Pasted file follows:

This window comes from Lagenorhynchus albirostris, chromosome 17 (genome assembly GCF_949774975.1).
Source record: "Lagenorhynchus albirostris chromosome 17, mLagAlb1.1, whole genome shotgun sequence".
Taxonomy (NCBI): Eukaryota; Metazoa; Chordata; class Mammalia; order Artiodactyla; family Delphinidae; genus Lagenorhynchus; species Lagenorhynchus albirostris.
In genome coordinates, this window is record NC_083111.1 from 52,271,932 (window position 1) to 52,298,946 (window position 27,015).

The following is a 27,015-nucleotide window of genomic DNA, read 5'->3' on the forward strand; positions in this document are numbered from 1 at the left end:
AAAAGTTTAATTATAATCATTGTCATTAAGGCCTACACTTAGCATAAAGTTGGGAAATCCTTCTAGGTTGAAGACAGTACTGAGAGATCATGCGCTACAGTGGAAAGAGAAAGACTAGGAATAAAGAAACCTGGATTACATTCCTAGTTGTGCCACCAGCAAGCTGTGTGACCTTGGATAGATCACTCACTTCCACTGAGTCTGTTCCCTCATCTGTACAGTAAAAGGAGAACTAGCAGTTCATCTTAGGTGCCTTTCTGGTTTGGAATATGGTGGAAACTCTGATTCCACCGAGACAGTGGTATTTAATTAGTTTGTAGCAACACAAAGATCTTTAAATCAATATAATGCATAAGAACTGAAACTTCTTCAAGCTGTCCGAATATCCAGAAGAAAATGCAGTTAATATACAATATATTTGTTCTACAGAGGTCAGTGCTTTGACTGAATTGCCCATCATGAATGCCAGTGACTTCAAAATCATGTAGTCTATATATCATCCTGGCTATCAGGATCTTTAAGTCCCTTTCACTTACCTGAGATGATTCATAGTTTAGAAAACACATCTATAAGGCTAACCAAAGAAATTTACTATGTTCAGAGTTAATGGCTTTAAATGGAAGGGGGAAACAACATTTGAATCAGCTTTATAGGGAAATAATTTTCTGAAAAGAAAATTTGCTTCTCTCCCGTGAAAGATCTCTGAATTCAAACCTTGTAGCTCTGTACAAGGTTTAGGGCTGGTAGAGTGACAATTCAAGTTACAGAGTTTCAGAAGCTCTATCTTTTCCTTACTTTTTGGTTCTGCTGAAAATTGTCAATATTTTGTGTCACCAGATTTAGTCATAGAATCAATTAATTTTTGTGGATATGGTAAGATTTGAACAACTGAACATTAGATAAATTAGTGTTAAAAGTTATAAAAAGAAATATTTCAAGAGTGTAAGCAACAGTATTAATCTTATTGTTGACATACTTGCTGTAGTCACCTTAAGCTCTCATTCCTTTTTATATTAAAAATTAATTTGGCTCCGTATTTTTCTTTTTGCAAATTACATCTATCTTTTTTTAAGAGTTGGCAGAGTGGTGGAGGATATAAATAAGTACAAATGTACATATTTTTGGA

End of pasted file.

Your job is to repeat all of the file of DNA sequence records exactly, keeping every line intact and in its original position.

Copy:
This window comes from Lagenorhynchus albirostris, chromosome 17 (genome assembly GCF_949774975.1).
Source record: "Lagenorhynchus albirostris chromosome 17, mLagAlb1.1, whole genome shotgun sequence".
Taxonomy (NCBI): Eukaryota; Metazoa; Chordata; class Mammalia; order Artiodactyla; family Delphinidae; genus Lagenorhynchus; species Lagenorhynchus albirostris.
In genome coordinates, this window is record NC_083111.1 from 52,271,932 (window position 1) to 52,298,946 (window position 27,015).

The following is a 27,015-nucleotide window of genomic DNA, read 5'->3' on the forward strand; positions in this document are numbered from 1 at the left end:
AAAAGTTTAATTATAATCATTGTCATTAAGGCCTACACTTAGCATAAAGTTGGGAAATCCTTCTAGGTTGAAGACAGTACTGAGAGATCATGCGCTACAGTGGAAAGAGAAAGACTAGGAATAAAGAAACCTGGATTACATTCCTAGTTGTGCCACCAGCAAGCTGTGTGACCTTGGATAGATCACTCACTTCCACTGAGTCTGTTCCCTCATCTGTACAGTAAAAGGAGAACTAGCAGTTCATCTTAGGTGCCTTTCTGGTTTGGAATATGGTGGAAACTCTGATTCCACCGAGACAGTGGTATTTAATTAGTTTGTAGCAACACAAAGATCTTTAAATCAATATAATGCATAAGAACTGAAACTTCTTCAAGCTGTCCGAATATCCAGAAGAAAATGCAGTTAATATACAATATATTTGTTCTACAGAGGTCAGTGCTTTGACTGAATTGCCCATCATGAATGCCAGTGACTTCAAAATCATGTAGTCTATATATCATCCTGGCTATCAGGATCTTTAAGTCCCTTTCACTTACCTGAGATGATTCATAGTTTAGAAAACACATCTATAAGGCTAACCAAAGAAATTTACTATGTTCAGAGTTAATGGCTTTAAATGGAAGGGGGAAACAACATTTGAATCAGCTTTATAGGGAAATAATTTTCTGAAAAGAAAATTTGCTTCTCTCCCGTGAAAGATCTCTGAATTCAAACCTTGTAGCTCTGTACAAGGTTTAGGGCTGGTAGAGTGACAATTCAAGTTACAGAGTTTCAGAAGCTCTATCTTTTCCTTACTTTTTGGTTCTGCTGAAAATTGTCAATATTTTGTGTCACCAGATTTAGTCATAGAATCAATTAATTTTTGTGGATATGGTAAGATTTGAACAACTGAACATTAGATAAATTAGTGTTAAAAGTTATAAAAAGAAATATTTCAAGAGTGTAAGCAACAGTATTAATCTTATTGTTGACATACTTGCTGTAGTCACCTTAAGCTCTCATTCCTTTTTATATTAAAAATTAATTTGGCTCCGTATTTTTCTTTTTGCAAATTACATCTATCTTTTTTTAAGAGTTGGCAGAGTGGTGGAGGATATAAATAAGTACAAATGTACATATTTTTGGA